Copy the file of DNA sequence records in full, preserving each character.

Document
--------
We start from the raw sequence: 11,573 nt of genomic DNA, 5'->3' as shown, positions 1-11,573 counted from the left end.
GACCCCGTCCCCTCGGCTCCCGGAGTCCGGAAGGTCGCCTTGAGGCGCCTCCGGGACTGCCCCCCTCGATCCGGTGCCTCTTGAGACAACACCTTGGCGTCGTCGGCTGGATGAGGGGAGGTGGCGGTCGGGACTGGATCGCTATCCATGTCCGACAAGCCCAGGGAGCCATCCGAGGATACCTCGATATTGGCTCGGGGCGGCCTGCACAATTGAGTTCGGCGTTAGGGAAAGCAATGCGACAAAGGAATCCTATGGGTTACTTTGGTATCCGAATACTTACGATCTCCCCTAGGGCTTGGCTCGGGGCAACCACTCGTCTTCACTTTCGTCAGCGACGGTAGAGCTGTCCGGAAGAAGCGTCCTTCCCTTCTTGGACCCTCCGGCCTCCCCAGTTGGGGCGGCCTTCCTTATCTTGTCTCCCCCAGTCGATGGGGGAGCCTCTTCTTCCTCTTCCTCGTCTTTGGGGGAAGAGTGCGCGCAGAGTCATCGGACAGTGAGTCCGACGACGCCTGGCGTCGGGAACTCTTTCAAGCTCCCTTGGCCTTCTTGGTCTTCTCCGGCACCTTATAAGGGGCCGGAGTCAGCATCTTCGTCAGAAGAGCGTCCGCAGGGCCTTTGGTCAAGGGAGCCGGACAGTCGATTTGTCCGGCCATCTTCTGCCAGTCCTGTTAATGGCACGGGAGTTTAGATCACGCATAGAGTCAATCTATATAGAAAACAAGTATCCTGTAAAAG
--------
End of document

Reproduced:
We start from the raw sequence: 11,573 nt of genomic DNA, 5'->3' as shown, positions 1-11,573 counted from the left end.
GACCCCGTCCCCTCGGCTCCCGGAGTCCGGAAGGTCGCCTTGAGGCGCCTCCGGGACTGCCCCCCTCGATCCGGTGCCTCTTGAGACAACACCTTGGCGTCGTCGGCTGGATGAGGGGAGGTGGCGGTCGGGACTGGATCGCTATCCATGTCCGACAAGCCCAGGGAGCCATCCGAGGATACCTCGATATTGGCTCGGGGCGGCCTGCACAATTGAGTTCGGCGTTAGGGAAAGCAATGCGACAAAGGAATCCTATGGGTTACTTTGGTATCCGAATACTTACGATCTCCCCTAGGGCTTGGCTCGGGGCAACCACTCGTCTTCACTTTCGTCAGCGACGGTAGAGCTGTCCGGAAGAAGCGTCCTTCCCTTCTTGGACCCTCCGGCCTCCCCAGTTGGGGCGGCCTTCCTTATCTTGTCTCCCCCAGTCGATGGGGGAGCCTCTTCTTCCTCTTCCTCGTCTTTGGGGGAAGAGTGCGCGCAGAGTCATCGGACAGTGAGTCCGACGACGCCTGGCGTCGGGAACTCTTTCAAGCTCCCTTGGCCTTCTTGGTCTTCTCCGGCACCTTATAAGGGGCCGGAGTCAGCATCTTCGTCAGAAGAGCGTCCGCAGGGCCTTTGGTCAAGGGAGCCGGACAGTCGATTTGTCCGGCCATCTTCTGCCAGTCCTGTTAATGGCACGGGAGTTTAGATCACGCATAGAGTCAATCTATATAGAAAACAAGTATCCTGTAAAAG